From Our Authors | October 09, 2020

We are down to the final days for the 30th Annual Jeffrey E. Smith Editors’ Prize. As you know, each year we accept entries in three genres—fiction, poetry, and nonfiction—and select one winning entry in each genre to receive $5000 and publication in the spring issue of the Missouri Review. We asked last year’s winners to share with us what winning the prize meant for them and what the prize enabled them to do. We thought you might like to hear what they had to say. The winning pieces were published in this year’s spring issue, which you can pick up here.

Seth Fried, 2019 Jeffrey E. Smith Editors’ Prize in Fiction for “Trezzo”

Seth Fried. Photo credit: Julia Mehoke

“Earlier this year, I received the Editor’s Prize in fiction for my short story, ‘Trezzo.’ This is a piece I began drafting in February of 2017. It’s difficult to say exactly how long it took to finish in terms of hours writing, because the life of a short story writer is typically one that exists in the small pockets of spare time you find from day to day. In 2017, I was working a 9 to 5 desk job under that cheery type of boss who tends to interpret their own confusion as evidence of the world’s incompetence. In my off hours I took on freelance copywriting work and a few nights each week I’d take a train uptown to teach a creative writing workshop from 7 to 10 PM. ‘Trezzo’ was drafted a few sentences at a time on the train and during lunch breaks. When the train was too crowded to take out my phone, I repeated details to myself until I got to my stop where I would type them out shorthand. In workshops, I tell my students not to wait for those big, open spaces of creative time about which most writers fantasize. There is no three day weekend coming to save us. You have to seize every moment, no matter how small.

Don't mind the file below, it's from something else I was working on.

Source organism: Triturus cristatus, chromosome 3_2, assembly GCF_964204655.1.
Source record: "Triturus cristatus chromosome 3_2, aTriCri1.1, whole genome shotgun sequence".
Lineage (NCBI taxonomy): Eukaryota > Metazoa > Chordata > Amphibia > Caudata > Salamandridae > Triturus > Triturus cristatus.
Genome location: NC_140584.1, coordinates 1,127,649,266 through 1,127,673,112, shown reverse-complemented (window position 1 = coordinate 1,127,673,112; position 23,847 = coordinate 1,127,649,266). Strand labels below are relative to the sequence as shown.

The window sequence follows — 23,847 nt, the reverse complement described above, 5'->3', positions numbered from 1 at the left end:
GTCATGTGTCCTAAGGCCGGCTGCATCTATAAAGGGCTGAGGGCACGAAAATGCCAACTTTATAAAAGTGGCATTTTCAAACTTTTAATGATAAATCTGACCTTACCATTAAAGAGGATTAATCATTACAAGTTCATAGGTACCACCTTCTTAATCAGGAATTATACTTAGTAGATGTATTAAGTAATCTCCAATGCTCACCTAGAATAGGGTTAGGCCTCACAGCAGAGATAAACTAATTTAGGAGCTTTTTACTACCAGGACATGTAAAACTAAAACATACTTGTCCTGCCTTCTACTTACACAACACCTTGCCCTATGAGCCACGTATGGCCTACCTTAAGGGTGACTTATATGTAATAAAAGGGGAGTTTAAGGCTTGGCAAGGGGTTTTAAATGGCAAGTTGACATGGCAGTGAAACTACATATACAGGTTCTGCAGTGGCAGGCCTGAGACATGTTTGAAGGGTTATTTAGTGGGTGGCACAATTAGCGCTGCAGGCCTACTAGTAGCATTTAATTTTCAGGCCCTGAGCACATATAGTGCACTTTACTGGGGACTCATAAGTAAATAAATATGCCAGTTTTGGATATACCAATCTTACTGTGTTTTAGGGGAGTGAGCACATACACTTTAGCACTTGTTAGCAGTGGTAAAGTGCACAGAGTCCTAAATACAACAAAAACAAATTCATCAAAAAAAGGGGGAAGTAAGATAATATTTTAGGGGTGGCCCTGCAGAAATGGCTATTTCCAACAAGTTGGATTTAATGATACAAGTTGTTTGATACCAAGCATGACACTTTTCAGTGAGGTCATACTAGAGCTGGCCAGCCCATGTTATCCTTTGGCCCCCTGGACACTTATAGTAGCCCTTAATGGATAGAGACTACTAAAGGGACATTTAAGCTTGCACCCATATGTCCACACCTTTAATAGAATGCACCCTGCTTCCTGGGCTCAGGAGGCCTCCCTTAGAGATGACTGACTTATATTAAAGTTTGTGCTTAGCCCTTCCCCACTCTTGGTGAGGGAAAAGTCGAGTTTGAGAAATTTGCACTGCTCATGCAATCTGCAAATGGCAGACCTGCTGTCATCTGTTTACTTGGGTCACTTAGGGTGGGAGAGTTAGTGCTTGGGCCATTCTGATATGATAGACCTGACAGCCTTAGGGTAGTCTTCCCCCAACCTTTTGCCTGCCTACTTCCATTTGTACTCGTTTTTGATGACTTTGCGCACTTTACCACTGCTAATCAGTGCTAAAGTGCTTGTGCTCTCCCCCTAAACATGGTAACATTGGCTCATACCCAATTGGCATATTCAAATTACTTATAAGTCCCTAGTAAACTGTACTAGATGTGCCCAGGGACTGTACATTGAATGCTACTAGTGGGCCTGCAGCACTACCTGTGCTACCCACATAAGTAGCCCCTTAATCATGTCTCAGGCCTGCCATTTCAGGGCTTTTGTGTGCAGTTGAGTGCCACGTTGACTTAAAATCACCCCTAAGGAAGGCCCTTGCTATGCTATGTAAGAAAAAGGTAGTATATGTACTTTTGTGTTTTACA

Read these authors in TMR 43.1. Cover Art: “Against All Odds” (2019), Adam Martinakis.

Working like this I arrived at the draft that was sent to the Missouri Review around June of 2019. As a fiction writer you learn to stagger things with multiple projects at different stages going at once so this process doesn’t become any more excruciating than it needs to be. Still, that’s almost two and a half years spent with a single story coming together. Short stories are my first love and I know I will always write them, but knowing how long the whole process can take, knowing how averse many readers and book editors are to the form, knowing that even some of the best outlets in the country can only afford to compensate a short story writer a few hundred dollars for their work, knowing you have a certain responsibility as an adult to make a productive (in a practical sense) use of your time, you can start to second guess yourself when you’re getting jostled on a subway platform as you stop to make this note:

Trezzo is curious: How much food to kill an elephant? What happens if you shoot atom bomb with bow and arrow? Alligators bulletproof?

Obviously in a broader sense there’s no question: do what you love. But in an everyday sense there are plenty of questions. Is anyone going to read this? Can I afford to maintain a hobby that seems to require such an aristocratic amount of time? Should I just grow up? Retcon my creativity to fit a more capitalist endeavor? And even more powerful than any specific question is the nameless doubt that comes from loving something deeply that a lot of people don’t seem to value. But that’s what makes a contest like the Editor’s Prize so important.

First, I feel compelled to point out that winners of this contest are paid more for a single short story than most writers are paid for an entire book of short stories. It may seem crass to talk about money, but when a writer uses the word money what they actually mean is time. Time to write. The ability to turn down less meaningful opportunities. Second, by entering this contest you are supporting a journal that is doing crucial work in keeping the short story alive. Whenever I get that end-of-a-hard-day feeling that one of my story drafts isn’t going to do anything but dash itself against the rocks of the world’s apathy, I pick up a copy of TMR and am reminded instead of the urgent significance of short stories for those willing to engage with them. A contest like this is as much about the recognition you deserve as a writer as it is an opportunity to show a little support to a journal that is helping protect these shapes of art (the story, the poem, the essay) that we love so much. In other words, you can’t lose.”